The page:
Like A Study in Scarlet, The Valley of Fear doesn’t merely fill in the motive for the present-day crime: it makes a novel within a novel out of past history. I’m not a big fan of the Study digression, but I found the story of Birdy Edwards to be quite exciting and enjoyable for its own sake, and I easily suspended my knowledge of history and my pride in my Irish ancestry while I was reading it. But I certainly understand those who find the Vermissa Valley tale to be a bit off the mark as far as pure Sherlockian enjoyment is concerned. Having said that, I wonder if we might ask ourselves the question in this way: Would Valley be a better Sherlock Holmes story if the Birdy Edwards segment had been much more compressed, like the story of the Sir Hugo Baskerville, or Jonathan Small’s past history?
In his years with Sherlock Holmes, I can imagine that Watson got his hands on manuscripts from more than a few people who wanted their stories made known to the public. Obviously, the good doctor could not publish them all, but instead had to exercise his powers of selection. Why were Jefferson Hope and John Douglas the two whose long histories made the cut? Are there any Canonical characters whose past history would interest us even more? For instance, would it be fun to know more about Irene Adler and the King of Bohemia? Anyone else?
This is the last of the four Sherlock Holmes novels, and like Study and Hound, a very large percentage of Valley is devoted to the doings of characters other than Sherlock Holmes. And now I wonder: Would it have been possible to write a completely satisfying novel where the focus was almost entirely upon Sherlock Holmes? Is there any way that Valley could have been stretched to novel length with more about Holmes and less about Birdy Edwards? Would Hound have been an even better novel if we had followed Holmes onto the moor instead of staying almost exclusively with Watson’s point of view?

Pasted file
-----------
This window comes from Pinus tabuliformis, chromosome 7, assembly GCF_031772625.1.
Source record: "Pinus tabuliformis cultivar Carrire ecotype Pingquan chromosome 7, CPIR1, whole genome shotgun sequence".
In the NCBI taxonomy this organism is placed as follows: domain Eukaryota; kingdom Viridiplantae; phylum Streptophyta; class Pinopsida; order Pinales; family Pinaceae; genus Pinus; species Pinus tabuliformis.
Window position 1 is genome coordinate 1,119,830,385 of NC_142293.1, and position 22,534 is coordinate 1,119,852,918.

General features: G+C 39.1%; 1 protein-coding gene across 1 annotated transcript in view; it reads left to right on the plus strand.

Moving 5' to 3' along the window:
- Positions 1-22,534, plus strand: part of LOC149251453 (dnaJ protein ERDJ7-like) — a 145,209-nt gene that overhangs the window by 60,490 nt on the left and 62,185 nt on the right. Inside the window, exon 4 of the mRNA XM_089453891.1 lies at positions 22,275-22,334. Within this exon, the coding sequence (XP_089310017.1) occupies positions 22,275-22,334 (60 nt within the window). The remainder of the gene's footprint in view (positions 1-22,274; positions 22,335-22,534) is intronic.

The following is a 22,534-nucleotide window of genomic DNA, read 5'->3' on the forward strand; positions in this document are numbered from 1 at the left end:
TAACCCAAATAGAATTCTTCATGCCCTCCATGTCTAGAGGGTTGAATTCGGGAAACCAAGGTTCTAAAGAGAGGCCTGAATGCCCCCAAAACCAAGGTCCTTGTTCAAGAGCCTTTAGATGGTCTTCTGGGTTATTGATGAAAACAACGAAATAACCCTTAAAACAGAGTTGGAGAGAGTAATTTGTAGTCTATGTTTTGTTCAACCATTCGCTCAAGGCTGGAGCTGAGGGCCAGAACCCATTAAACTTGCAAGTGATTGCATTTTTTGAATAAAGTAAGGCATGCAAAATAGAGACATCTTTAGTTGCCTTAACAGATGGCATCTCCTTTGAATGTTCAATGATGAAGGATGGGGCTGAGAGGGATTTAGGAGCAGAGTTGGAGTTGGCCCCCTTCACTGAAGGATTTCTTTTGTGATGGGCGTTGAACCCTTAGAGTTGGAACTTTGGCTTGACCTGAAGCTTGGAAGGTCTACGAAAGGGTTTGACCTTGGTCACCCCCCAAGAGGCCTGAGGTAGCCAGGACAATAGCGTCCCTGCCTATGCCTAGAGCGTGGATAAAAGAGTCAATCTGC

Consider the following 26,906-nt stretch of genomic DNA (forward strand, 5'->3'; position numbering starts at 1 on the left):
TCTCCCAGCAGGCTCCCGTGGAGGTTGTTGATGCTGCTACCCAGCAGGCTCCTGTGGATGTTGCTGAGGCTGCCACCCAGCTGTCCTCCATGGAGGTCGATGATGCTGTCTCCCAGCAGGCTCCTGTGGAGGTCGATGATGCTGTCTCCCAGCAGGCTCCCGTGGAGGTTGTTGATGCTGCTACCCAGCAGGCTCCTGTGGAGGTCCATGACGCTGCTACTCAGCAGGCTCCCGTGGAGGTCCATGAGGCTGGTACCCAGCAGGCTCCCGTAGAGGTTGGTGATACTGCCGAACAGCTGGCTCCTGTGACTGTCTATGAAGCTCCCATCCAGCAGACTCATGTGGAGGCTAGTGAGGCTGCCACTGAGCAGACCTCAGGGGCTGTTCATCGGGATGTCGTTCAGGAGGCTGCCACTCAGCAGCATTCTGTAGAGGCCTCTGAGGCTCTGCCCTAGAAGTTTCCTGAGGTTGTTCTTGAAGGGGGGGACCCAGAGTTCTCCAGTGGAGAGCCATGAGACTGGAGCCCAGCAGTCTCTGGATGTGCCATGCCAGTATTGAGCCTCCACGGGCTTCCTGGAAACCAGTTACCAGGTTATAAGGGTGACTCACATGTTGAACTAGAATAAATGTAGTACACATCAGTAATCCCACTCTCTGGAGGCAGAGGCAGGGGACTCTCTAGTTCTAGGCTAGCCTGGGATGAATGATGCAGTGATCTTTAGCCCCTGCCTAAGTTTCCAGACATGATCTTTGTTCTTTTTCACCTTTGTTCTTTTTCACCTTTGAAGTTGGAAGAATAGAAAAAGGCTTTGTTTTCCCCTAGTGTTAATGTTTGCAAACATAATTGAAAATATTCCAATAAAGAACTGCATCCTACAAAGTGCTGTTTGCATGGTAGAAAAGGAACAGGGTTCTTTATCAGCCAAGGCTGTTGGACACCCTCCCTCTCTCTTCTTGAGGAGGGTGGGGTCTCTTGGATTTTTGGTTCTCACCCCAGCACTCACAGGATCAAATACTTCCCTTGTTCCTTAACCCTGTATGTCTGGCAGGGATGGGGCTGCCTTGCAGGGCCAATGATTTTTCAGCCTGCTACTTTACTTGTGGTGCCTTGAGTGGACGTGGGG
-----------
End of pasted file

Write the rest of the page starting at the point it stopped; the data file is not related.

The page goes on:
Some questins: Why did Porlock send his note to Sherlock Holmes in code? Wouldn’t Moriarty have been able to figure out the gist of it anyway, merely from the names that weren’t in code?
How could Moriarty come upon Porlock by surprise while Porlock was writing his message? Did they live in the same house? And if Porlock was a part of Moriarty’s high-paying organization, why did he make so little money that a ten-pound note from Sherlock Holmes was a significant inducement to betrayal?
Holmes said the key to the Birlstone mystery was the missing dumb-bell. When I read the story, however, I thought it was the missing wedding ring that provided the essential clue to the solution of the problem. Holmes also took note of the missing ring, but for him the case really seemed to come together over the question of that dumb-bell. For what reasons might Holmes have been more inclined to focus on this piece of evidence more so than the ring?